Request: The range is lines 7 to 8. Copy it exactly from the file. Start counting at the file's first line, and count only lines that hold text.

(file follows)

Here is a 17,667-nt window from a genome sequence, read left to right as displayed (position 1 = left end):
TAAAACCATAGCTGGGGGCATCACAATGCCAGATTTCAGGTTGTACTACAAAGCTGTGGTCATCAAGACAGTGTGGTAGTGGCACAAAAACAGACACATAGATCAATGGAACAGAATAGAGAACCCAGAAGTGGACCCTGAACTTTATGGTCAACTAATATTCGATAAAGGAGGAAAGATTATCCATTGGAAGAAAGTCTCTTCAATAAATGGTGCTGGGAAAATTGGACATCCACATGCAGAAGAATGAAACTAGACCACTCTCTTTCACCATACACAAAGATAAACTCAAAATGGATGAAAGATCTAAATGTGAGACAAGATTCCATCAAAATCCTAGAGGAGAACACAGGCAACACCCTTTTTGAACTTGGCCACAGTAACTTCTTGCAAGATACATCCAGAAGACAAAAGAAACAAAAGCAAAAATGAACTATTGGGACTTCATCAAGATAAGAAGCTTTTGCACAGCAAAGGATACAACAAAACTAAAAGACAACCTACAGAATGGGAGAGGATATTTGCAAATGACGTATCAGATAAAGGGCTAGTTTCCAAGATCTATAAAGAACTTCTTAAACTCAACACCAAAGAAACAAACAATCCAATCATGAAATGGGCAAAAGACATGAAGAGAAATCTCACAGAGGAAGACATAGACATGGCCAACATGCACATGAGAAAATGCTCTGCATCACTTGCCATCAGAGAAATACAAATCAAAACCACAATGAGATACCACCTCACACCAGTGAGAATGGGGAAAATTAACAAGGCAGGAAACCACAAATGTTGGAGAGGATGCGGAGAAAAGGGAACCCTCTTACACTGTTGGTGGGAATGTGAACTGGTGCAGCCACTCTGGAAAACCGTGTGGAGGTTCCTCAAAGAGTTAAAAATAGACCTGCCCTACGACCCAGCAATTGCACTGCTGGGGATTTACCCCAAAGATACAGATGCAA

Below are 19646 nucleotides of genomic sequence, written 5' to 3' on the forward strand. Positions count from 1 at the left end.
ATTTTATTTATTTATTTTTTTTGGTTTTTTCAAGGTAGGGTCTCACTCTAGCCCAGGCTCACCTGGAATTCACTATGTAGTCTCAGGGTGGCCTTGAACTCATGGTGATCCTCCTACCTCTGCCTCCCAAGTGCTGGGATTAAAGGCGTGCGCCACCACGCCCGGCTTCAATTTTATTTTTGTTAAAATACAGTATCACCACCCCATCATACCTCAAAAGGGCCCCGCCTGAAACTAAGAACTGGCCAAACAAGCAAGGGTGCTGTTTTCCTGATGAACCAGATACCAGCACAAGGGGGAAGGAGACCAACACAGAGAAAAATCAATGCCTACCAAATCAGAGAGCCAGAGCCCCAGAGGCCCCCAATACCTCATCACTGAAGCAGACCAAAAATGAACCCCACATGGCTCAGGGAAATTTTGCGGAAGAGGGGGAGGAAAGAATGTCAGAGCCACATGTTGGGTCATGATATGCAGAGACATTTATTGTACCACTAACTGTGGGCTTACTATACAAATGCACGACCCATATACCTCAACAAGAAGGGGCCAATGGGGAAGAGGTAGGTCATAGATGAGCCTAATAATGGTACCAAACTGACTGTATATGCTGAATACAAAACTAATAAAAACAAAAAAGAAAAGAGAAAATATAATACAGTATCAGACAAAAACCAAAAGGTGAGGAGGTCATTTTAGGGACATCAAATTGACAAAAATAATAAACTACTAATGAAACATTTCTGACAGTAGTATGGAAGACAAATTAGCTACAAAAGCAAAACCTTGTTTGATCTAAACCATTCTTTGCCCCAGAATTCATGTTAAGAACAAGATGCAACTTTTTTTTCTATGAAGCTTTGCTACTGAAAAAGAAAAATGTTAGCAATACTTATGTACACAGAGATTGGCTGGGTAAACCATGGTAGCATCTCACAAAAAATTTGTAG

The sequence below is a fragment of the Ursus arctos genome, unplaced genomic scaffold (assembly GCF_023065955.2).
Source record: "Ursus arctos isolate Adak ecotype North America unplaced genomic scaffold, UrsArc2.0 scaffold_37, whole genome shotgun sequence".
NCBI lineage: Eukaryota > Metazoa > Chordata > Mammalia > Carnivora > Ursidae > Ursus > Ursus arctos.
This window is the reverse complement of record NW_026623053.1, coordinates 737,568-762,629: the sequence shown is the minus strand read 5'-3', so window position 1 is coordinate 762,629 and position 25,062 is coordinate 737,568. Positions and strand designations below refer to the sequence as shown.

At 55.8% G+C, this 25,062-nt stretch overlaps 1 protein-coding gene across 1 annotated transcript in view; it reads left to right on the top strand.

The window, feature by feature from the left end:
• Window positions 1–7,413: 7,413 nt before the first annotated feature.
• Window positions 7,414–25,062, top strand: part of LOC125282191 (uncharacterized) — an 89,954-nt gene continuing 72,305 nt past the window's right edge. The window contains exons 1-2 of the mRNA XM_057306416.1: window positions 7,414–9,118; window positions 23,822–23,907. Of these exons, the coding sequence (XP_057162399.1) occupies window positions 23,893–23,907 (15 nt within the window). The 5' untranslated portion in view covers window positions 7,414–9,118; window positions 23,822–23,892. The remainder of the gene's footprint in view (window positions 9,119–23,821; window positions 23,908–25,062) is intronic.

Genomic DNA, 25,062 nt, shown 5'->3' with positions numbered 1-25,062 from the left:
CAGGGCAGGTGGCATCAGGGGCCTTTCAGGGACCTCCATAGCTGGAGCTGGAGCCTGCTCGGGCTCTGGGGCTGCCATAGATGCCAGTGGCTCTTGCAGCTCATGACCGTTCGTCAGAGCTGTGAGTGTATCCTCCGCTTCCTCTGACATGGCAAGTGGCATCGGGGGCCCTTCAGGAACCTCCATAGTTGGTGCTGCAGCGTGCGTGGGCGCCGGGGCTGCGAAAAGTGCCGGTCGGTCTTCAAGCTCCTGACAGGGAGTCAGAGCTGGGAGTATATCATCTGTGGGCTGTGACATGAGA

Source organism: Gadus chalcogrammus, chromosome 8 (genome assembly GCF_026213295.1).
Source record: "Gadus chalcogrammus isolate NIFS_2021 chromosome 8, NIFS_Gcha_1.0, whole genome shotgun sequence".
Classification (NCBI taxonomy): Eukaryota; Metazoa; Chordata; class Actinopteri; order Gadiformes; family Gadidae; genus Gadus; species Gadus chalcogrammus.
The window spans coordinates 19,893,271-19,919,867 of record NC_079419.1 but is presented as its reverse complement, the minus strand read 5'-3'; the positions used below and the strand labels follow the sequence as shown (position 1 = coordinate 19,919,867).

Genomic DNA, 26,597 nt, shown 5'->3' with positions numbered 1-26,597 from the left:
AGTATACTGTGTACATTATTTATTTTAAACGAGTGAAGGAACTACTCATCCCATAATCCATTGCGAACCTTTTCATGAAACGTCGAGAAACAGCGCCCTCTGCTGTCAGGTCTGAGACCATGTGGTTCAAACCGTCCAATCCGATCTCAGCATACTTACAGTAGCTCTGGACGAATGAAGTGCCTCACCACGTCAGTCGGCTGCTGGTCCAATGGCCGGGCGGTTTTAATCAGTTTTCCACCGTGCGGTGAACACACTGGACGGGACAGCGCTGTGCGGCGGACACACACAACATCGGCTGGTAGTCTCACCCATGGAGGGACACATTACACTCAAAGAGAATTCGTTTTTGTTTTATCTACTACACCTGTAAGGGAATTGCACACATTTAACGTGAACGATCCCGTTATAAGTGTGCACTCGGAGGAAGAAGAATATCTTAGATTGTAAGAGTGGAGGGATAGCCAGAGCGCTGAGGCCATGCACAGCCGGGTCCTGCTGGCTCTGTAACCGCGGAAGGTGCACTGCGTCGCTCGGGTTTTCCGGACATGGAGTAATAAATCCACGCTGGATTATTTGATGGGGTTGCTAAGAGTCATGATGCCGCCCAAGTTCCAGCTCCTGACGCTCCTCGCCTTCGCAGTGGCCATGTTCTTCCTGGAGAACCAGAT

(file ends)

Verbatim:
NCBI lineage: Eukaryota > Metazoa > Chordata > Mammalia > Carnivora > Ursidae > Ursus > Ursus arctos.
This window is the reverse complement of record NW_026623053.1, coordinates 737,568-762,629: the sequence shown is the minus strand read 5'-3', so window position 1 is coordinate 762,629 and position 25,062 is coordinate 737,568. Positions and strand designations below refer to the sequence as shown.